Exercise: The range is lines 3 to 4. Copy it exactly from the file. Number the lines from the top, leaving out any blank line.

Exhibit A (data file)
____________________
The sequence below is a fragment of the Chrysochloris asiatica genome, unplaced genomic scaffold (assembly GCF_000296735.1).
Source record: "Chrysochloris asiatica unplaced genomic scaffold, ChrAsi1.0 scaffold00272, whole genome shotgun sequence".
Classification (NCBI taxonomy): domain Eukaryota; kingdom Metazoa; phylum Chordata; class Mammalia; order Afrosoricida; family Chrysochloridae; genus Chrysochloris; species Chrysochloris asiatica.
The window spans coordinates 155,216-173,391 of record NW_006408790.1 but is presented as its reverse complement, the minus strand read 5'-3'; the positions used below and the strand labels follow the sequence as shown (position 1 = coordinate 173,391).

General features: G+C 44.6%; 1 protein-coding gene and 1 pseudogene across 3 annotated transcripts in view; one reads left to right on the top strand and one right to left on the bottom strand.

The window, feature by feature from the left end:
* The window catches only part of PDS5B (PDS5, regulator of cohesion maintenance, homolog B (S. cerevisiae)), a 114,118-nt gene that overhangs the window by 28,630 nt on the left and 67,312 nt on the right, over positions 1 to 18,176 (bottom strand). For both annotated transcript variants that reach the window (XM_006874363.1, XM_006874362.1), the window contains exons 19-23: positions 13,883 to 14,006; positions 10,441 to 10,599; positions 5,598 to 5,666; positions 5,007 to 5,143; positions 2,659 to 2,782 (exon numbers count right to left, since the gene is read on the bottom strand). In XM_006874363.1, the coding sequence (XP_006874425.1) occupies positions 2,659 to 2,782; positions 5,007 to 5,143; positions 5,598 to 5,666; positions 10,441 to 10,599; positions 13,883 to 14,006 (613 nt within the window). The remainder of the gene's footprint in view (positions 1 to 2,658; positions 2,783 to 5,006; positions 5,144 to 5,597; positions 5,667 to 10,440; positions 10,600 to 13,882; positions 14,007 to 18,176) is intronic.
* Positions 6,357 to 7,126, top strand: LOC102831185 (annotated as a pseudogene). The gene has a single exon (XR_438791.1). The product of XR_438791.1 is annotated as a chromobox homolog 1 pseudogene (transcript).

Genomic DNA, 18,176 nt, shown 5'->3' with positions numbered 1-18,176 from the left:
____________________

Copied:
Classification (NCBI taxonomy): domain Eukaryota; kingdom Metazoa; phylum Chordata; class Mammalia; order Afrosoricida; family Chrysochloridae; genus Chrysochloris; species Chrysochloris asiatica.
The window spans coordinates 155,216-173,391 of record NW_006408790.1 but is presented as its reverse complement, the minus strand read 5'-3'; the positions used below and the strand labels follow the sequence as shown (position 1 = coordinate 173,391).